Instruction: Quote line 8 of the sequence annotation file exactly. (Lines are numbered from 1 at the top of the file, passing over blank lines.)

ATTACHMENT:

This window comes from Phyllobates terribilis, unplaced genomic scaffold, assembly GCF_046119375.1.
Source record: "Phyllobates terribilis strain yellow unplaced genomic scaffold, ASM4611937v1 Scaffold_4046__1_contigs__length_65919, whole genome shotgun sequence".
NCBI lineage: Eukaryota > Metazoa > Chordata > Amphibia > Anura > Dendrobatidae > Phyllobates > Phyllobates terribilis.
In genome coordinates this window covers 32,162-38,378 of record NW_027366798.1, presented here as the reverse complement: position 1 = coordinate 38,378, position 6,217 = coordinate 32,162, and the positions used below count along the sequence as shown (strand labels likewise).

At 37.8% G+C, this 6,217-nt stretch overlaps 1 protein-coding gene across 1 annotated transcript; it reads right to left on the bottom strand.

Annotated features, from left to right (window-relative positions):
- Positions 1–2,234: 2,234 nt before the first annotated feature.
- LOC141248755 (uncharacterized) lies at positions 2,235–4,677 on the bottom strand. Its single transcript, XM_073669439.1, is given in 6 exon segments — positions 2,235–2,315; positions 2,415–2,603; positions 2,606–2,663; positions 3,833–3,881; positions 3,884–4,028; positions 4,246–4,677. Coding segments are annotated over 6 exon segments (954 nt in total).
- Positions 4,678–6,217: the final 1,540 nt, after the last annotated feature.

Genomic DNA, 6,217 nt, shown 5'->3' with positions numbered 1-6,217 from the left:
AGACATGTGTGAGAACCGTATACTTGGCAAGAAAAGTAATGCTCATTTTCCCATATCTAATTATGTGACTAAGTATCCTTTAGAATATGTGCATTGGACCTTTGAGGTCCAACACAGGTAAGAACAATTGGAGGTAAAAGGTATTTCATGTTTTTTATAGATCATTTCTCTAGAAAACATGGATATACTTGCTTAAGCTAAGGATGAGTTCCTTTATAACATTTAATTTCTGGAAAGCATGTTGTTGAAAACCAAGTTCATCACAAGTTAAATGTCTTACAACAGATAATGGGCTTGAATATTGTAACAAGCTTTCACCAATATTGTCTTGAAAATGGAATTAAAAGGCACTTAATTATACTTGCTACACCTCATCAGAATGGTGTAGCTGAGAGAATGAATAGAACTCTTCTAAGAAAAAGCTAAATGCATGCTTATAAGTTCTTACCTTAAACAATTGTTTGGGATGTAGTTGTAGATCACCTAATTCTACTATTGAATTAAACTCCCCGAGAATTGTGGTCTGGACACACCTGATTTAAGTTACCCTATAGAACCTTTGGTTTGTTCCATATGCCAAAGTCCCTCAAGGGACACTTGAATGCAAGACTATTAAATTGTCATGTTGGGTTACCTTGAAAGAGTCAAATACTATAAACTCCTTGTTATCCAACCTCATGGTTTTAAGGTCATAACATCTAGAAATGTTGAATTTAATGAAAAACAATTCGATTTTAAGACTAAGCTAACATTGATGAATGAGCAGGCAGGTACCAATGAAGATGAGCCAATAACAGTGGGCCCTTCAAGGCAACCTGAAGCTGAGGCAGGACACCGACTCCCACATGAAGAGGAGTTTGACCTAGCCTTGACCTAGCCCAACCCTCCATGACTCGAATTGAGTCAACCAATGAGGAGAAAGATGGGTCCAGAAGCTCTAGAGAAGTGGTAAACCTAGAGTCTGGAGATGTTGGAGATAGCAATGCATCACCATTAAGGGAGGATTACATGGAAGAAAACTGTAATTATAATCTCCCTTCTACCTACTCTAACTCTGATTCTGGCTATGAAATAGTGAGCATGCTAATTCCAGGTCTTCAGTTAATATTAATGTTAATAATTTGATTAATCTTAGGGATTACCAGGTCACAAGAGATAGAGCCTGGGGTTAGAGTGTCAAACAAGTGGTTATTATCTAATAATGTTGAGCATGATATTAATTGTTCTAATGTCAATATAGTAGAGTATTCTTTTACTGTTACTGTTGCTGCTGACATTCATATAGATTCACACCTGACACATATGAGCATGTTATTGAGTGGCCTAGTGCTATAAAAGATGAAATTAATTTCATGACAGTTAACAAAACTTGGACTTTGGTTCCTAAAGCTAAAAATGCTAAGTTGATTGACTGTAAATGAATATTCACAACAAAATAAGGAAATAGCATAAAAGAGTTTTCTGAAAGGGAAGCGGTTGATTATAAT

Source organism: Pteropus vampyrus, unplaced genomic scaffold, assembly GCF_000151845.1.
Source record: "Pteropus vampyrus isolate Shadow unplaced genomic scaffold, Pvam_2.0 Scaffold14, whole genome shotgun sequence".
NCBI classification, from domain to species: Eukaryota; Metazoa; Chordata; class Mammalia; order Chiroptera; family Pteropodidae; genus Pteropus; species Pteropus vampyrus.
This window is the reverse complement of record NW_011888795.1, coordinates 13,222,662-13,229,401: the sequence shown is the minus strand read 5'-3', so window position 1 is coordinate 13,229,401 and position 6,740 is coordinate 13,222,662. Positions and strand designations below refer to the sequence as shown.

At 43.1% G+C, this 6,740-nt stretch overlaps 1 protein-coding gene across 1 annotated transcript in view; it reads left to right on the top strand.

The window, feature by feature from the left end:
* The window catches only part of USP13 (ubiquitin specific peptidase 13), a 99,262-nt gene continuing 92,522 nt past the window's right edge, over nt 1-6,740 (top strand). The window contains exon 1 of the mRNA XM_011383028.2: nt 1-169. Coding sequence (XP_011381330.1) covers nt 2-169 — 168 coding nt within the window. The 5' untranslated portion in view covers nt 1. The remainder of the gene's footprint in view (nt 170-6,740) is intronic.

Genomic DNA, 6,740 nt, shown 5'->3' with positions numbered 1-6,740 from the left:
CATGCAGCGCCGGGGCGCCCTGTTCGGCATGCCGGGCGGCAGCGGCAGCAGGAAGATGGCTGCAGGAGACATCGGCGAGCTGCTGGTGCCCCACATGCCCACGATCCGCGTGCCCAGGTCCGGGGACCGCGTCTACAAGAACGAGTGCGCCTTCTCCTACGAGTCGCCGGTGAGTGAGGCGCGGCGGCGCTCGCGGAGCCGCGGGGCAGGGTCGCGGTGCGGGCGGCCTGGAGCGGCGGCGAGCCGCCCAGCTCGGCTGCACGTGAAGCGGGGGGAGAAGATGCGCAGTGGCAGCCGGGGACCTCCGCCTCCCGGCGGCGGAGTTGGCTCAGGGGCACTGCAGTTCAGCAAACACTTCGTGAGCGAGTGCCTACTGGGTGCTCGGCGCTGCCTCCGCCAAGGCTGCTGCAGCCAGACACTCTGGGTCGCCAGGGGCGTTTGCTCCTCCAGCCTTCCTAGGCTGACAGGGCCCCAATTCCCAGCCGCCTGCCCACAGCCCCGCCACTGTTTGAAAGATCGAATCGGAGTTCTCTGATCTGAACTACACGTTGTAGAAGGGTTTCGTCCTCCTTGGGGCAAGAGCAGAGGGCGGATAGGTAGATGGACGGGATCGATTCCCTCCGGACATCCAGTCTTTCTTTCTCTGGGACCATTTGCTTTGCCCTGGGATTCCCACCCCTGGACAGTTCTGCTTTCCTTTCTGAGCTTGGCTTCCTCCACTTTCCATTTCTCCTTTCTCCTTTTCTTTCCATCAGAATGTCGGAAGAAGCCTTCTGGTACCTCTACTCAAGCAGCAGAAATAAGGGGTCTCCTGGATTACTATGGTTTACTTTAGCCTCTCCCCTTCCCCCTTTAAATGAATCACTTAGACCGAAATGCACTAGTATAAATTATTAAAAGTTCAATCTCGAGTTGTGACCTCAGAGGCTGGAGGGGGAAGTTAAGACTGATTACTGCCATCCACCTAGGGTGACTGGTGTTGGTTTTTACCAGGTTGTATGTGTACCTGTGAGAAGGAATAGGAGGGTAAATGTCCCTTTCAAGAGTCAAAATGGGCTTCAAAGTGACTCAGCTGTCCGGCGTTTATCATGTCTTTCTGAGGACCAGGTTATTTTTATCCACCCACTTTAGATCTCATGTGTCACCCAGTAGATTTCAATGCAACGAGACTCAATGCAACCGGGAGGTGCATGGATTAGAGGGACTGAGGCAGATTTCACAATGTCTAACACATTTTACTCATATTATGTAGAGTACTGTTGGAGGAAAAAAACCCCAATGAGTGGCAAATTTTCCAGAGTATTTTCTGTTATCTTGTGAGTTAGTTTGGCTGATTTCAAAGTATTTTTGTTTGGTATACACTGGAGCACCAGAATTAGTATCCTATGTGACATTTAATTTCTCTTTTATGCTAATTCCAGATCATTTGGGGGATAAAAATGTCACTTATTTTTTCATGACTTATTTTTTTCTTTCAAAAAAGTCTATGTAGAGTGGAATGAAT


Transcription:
- LOC141248755 (uncharacterized) lies at positions 2,235–4,677 on the bottom strand. Its single transcript, XM_073669439.1, is given in 6 exon segments — positions 2,235–2,315; positions 2,415–2,603; positions 2,606–2,663; positions 3,833–3,881; positions 3,884–4,028; positions 4,246–4,677. Coding segments are annotated over 6 exon segments (954 nt in total).